A colleague recently asked if it was possible to visualize a `"rateshift"`

class object with a custom color gradient legend range, as well as without showing the color bar on each plot. This makes sense as a request because we may find ourselves comparing different rate shift scenarios with the same tree & data (e.g., 1, 2 or more shifts), so it is sensible that the same colors correspond to the same quantitative trait rates across each subplot.

As a quick reminder, the *phytools* function `rateshift`

fits a model in which the Brownian evolutionary rate, \(\sigma^2\), shifts in one or more temporal locations on the tree, estimated using maximum likelihood. This fitted model can be compared for different numbers of shifts (each of which consumes one degree of freedom), to homogeneous rate Brownian motion, or to other evolutionary scenarios for our trait. If we set the function variable `nrates = 1`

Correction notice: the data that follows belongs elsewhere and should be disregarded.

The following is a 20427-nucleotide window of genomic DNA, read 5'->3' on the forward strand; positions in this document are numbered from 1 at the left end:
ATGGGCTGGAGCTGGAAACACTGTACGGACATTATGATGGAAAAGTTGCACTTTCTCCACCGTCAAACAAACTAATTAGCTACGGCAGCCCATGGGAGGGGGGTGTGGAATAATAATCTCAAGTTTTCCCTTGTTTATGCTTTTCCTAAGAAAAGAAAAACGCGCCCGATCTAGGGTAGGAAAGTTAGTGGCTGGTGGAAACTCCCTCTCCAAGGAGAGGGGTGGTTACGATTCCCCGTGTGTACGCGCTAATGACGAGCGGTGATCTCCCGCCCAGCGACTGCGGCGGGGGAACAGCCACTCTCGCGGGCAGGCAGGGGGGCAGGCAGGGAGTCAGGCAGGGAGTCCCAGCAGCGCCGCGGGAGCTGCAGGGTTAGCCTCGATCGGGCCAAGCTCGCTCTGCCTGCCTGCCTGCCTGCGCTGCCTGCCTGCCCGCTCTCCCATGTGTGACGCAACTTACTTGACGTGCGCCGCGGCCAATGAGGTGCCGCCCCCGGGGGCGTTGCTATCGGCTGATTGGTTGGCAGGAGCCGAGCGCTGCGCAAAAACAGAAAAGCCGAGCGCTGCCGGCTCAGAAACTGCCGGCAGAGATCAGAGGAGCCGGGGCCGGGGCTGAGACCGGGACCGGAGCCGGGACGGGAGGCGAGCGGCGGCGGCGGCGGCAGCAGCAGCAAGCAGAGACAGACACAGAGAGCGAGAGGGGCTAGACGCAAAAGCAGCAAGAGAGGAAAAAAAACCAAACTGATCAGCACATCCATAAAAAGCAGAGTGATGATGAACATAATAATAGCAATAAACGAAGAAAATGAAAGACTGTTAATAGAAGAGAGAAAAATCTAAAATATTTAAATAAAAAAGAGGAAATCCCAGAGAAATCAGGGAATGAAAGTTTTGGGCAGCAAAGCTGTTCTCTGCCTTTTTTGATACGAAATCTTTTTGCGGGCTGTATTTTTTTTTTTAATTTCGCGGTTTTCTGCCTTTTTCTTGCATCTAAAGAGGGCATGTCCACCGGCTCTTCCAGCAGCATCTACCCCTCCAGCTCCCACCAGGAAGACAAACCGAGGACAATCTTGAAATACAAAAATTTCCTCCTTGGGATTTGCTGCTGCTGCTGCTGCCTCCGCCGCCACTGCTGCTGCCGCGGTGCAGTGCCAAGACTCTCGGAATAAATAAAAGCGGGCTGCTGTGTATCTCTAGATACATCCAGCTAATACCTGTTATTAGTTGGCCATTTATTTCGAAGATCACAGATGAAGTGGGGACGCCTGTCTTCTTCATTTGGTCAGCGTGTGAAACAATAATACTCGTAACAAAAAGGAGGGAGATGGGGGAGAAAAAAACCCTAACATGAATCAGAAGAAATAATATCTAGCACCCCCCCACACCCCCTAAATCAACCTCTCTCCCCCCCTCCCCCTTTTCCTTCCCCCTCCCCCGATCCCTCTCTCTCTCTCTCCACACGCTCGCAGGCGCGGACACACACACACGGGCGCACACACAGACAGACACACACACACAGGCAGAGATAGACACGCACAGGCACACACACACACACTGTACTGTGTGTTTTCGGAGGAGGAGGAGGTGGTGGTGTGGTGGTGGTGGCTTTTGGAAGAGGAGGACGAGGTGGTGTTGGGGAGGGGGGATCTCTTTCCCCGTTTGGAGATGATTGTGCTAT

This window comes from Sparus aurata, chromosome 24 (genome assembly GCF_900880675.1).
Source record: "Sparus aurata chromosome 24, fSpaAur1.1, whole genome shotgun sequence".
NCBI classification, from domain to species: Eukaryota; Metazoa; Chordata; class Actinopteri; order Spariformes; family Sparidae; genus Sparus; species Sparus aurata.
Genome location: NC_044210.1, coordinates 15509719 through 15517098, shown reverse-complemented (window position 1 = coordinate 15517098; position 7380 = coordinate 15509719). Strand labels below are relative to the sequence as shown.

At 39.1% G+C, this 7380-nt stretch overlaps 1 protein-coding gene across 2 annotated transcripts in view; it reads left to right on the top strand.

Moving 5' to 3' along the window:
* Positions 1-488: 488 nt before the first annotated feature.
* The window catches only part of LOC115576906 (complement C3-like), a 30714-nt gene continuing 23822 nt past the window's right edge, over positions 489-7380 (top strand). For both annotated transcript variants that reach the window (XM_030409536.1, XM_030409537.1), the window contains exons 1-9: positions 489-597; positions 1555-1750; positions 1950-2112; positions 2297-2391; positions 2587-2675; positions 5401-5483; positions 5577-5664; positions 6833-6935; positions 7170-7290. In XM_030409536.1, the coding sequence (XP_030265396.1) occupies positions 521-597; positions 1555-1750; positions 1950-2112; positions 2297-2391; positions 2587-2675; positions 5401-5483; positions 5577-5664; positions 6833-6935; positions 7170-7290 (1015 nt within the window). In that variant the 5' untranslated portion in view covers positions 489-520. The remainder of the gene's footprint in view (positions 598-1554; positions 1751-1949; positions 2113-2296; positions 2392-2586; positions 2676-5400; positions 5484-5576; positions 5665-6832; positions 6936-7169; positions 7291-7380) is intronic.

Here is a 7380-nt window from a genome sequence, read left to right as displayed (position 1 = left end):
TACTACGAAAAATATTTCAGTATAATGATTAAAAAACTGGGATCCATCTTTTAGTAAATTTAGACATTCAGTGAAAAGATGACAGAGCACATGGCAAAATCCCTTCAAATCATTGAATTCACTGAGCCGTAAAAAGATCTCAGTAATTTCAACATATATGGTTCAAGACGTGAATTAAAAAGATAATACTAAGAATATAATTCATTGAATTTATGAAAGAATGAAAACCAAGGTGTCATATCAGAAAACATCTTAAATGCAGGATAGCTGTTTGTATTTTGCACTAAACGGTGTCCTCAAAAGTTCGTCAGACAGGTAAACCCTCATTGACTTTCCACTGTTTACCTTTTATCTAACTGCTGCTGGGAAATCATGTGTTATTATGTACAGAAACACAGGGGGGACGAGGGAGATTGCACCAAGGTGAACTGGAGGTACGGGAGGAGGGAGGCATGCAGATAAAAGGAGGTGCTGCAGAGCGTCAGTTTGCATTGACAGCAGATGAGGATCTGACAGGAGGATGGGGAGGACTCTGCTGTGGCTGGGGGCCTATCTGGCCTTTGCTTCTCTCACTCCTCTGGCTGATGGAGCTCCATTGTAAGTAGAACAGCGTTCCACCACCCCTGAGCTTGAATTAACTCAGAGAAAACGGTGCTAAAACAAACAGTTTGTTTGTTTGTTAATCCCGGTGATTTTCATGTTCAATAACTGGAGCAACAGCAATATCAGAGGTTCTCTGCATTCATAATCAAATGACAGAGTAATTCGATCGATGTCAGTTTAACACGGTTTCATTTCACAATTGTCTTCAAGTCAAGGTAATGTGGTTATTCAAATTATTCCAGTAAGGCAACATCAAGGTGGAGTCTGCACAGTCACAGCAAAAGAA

, we’re fitting a standard constant-rate model.

I have now updated *phytools* as per this very sensible user request, and this update can be obtained by installing *phytools* from GitHub using (e.g.) the *remotes* CRAN package.

Let’s test it out.

First, we can load *phytools*.

```
library(phytools)
packageVersion("phytools")
```

```
## [1] '2.3.12'
```

(This is the GitHub development version of *phytools*, as of the time of writing this post.)

Next, let’s simulate some data with **two** rate shifts: one *decrease* in \(\sigma^2\) 70% of the total tree depth above the root; and a second *increase* in \(\sigma^2\) 90% above the root.

```
tree<-pbtree(n=100,scale=100)
sig2<-setNames(c(20,1,10),1:3)
tt<-make.era.map(tree,setNames(c(0,70,90),1:3))